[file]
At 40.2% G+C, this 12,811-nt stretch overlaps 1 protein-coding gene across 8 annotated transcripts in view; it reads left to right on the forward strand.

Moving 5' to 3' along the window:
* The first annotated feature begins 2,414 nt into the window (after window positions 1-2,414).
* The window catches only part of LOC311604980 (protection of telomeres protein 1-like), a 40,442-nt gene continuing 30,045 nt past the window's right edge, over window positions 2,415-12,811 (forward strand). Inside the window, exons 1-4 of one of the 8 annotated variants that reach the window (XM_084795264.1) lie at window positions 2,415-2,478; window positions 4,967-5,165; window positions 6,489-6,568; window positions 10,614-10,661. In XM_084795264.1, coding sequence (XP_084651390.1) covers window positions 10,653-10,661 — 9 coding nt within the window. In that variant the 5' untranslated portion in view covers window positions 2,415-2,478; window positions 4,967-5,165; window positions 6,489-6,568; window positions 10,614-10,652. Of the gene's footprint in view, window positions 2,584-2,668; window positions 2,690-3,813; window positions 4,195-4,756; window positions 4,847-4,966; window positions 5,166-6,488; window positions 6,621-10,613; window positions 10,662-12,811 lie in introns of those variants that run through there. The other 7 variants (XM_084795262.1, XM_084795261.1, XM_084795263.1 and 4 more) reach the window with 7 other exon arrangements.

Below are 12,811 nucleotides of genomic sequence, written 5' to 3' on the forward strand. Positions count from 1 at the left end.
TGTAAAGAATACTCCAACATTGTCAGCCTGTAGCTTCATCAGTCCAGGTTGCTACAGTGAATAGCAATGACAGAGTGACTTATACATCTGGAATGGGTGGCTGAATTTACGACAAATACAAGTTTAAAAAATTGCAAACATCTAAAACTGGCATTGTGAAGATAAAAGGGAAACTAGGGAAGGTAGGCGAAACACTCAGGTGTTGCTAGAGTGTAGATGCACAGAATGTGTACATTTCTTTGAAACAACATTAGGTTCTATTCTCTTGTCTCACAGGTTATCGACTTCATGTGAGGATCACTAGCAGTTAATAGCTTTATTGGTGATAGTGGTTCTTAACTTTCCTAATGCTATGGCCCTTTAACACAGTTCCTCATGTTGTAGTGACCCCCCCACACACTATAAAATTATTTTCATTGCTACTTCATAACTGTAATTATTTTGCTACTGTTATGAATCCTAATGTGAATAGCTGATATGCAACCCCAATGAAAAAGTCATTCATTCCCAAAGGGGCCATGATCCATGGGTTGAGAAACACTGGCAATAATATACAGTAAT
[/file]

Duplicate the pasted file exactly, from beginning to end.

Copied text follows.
At 40.2% G+C, this 12,811-nt stretch overlaps 1 protein-coding gene across 8 annotated transcripts in view; it reads left to right on the forward strand.

Moving 5' to 3' along the window:
* The first annotated feature begins 2,414 nt into the window (after window positions 1-2,414).
* The window catches only part of LOC311604980 (protection of telomeres protein 1-like), a 40,442-nt gene continuing 30,045 nt past the window's right edge, over window positions 2,415-12,811 (forward strand). Inside the window, exons 1-4 of one of the 8 annotated variants that reach the window (XM_084795264.1) lie at window positions 2,415-2,478; window positions 4,967-5,165; window positions 6,489-6,568; window positions 10,614-10,661. In XM_084795264.1, coding sequence (XP_084651390.1) covers window positions 10,653-10,661 — 9 coding nt within the window. In that variant the 5' untranslated portion in view covers window positions 2,415-2,478; window positions 4,967-5,165; window positions 6,489-6,568; window positions 10,614-10,652. Of the gene's footprint in view, window positions 2,584-2,668; window positions 2,690-3,813; window positions 4,195-4,756; window positions 4,847-4,966; window positions 5,166-6,488; window positions 6,621-10,613; window positions 10,662-12,811 lie in introns of those variants that run through there. The other 7 variants (XM_084795262.1, XM_084795261.1, XM_084795263.1 and 4 more) reach the window with 7 other exon arrangements.

Below are 12,811 nucleotides of genomic sequence, written 5' to 3' on the forward strand. Positions count from 1 at the left end.
TGTAAAGAATACTCCAACATTGTCAGCCTGTAGCTTCATCAGTCCAGGTTGCTACAGTGAATAGCAATGACAGAGTGACTTATACATCTGGAATGGGTGGCTGAATTTACGACAAATACAAGTTTAAAAAATTGCAAACATCTAAAACTGGCATTGTGAAGATAAAAGGGAAACTAGGGAAGGTAGGCGAAACACTCAGGTGTTGCTAGAGTGTAGATGCACAGAATGTGTACATTTCTTTGAAACAACATTAGGTTCTATTCTCTTGTCTCACAGGTTATCGACTTCATGTGAGGATCACTAGCAGTTAATAGCTTTATTGGTGATAGTGGTTCTTAACTTTCCTAATGCTATGGCCCTTTAACACAGTTCCTCATGTTGTAGTGACCCCCCCACACACTATAAAATTATTTTCATTGCTACTTCATAACTGTAATTATTTTGCTACTGTTATGAATCCTAATGTGAATAGCTGATATGCAACCCCAATGAAAAAGTCATTCATTCCCAAAGGGGCCATGATCCATGGGTTGAGAAACACTGGCAATAATATACAGTAAT